Outside editorial: In Ted Stevens' case, prosecutors forgot about justice

Posted: Tuesday, April 07, 2009

Faced with clear signs of government misconduct, Attorney General Eric Holder made the right call by moving to dismiss the Justice Department's case against former Alaska Sen. Ted Stevens. This is a disappointing end to the Stevens saga, but prosecutors botched this case so badly that the attorney general had no choice but to bring it to a merciful close.

How many times does it need to be said? The job of prosecutors is to obtain justice, not merely to secure convictions. Former Sen. Stevens, to be sure, was no poster child for good government. As a senior member of the Senate, he had clout and enjoyed using it, promoting projects such as the controversial "bridge to nowhere" even when it became the target of critical derision. But prosecutors went after him with such zeal that they forgot their obligation to guard and enforce the rights that every defendant is entitled to in a court of law.

Last November, the government won a bitterly contested conviction against Sen. Stevens on seven counts of filing false statements on his U.S. Senate financial-disclosure forms to hide about $250,000 in gifts and free renovations to his Alaska home. Within days, he lost the Senate seat he had held since 1968. Catching a big fish was a major win for prosecutors, but in the ensuing months it became evident that something was terribly wrong.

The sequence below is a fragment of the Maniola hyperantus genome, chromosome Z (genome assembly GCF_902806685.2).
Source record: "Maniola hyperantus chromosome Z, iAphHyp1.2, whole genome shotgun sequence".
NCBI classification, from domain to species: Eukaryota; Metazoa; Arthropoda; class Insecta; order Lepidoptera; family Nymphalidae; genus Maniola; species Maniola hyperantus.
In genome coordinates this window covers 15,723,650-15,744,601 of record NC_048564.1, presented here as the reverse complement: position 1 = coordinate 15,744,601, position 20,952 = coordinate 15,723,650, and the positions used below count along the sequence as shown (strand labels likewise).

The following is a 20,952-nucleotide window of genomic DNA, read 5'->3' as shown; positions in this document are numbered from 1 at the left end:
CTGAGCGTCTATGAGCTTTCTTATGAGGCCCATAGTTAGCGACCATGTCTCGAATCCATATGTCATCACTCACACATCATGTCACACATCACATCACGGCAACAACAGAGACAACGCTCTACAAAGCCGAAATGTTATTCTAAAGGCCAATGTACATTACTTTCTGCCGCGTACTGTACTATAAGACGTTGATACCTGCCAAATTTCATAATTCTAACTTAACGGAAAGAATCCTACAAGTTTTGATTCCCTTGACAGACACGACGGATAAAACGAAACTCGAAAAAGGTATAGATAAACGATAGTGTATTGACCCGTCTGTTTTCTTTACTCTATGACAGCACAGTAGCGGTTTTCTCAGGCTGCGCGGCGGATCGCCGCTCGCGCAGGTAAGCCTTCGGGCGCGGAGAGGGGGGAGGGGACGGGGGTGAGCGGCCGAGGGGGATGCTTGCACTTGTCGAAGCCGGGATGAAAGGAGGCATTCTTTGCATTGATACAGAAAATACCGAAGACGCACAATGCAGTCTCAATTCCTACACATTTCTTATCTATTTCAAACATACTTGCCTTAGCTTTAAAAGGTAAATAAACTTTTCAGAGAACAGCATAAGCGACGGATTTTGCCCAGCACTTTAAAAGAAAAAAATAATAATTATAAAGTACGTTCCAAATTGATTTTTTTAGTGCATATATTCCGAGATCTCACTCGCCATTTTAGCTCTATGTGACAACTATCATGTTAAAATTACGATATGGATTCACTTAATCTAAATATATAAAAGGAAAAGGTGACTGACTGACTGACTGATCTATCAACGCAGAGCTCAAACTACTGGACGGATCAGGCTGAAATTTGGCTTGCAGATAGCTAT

First, an FBI agent working on the case filed a whistle-blower complaint. He claimed that prosecutors had failed to turn over evidence to the defense as required by law. He said there was an "inappropriate relationship" between the lead agent on the case and the prosecution's star witness. Judge Emmit Sullivan then ordered the Justice Department to turn over 32 documents that would help him to weigh those claims.

When Justice failed to do so, the judge hit the ceiling. He ruled that four Justice prosecutors were in contempt of court and called the failure to comply outrageous.

Among the four were William Welch, the chief of the public integrity section that investigates official corruption and handled the Stevens case; and Brenda Morris, the section's deputy. The prosecution team is under investigation for its mishandling of the case.

As it turned out, the withheld evidence included notes in which key witnesses made statements at variance with their later testimony. At the least, this could have a bearing on their credibility as witnesses, and might have influenced the jury's ultimate verdict.

The actions of the prosecutors were - to quote a relevant Supreme Court decision - "inconsistent with the rudimentary demands of justice" (Mooney v. Holohan) and fully justified the attorney general's decision to dismiss.

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